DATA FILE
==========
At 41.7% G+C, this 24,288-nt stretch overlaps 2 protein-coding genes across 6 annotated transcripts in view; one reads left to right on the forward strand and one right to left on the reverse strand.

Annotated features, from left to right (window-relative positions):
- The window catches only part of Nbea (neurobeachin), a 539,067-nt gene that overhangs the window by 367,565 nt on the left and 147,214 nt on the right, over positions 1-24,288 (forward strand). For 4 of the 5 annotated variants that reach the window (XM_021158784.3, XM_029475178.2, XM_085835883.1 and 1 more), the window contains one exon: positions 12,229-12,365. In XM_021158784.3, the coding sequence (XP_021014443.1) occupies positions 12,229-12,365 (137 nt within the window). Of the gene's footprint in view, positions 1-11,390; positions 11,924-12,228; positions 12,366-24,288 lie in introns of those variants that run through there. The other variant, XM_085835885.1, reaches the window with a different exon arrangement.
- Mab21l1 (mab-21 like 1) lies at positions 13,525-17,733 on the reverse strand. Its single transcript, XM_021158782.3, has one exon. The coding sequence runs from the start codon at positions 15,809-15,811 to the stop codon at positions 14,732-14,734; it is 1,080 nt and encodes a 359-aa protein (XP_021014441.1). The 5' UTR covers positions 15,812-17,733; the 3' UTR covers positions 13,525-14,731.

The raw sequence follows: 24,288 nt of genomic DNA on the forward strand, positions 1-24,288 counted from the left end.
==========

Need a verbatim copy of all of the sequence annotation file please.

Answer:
At 41.7% G+C, this 24,288-nt stretch overlaps 2 protein-coding genes across 6 annotated transcripts in view; one reads left to right on the forward strand and one right to left on the reverse strand.

Annotated features, from left to right (window-relative positions):
- The window catches only part of Nbea (neurobeachin), a 539,067-nt gene that overhangs the window by 367,565 nt on the left and 147,214 nt on the right, over positions 1-24,288 (forward strand). For 4 of the 5 annotated variants that reach the window (XM_021158784.3, XM_029475178.2, XM_085835883.1 and 1 more), the window contains one exon: positions 12,229-12,365. In XM_021158784.3, the coding sequence (XP_021014443.1) occupies positions 12,229-12,365 (137 nt within the window). Of the gene's footprint in view, positions 1-11,390; positions 11,924-12,228; positions 12,366-24,288 lie in introns of those variants that run through there. The other variant, XM_085835885.1, reaches the window with a different exon arrangement.
- Mab21l1 (mab-21 like 1) lies at positions 13,525-17,733 on the reverse strand. Its single transcript, XM_021158782.3, has one exon. The coding sequence runs from the start codon at positions 15,809-15,811 to the stop codon at positions 14,732-14,734; it is 1,080 nt and encodes a 359-aa protein (XP_021014441.1). The 5' UTR covers positions 15,812-17,733; the 3' UTR covers positions 13,525-14,731.

The raw sequence follows: 24,288 nt of genomic DNA on the forward strand, positions 1-24,288 counted from the left end.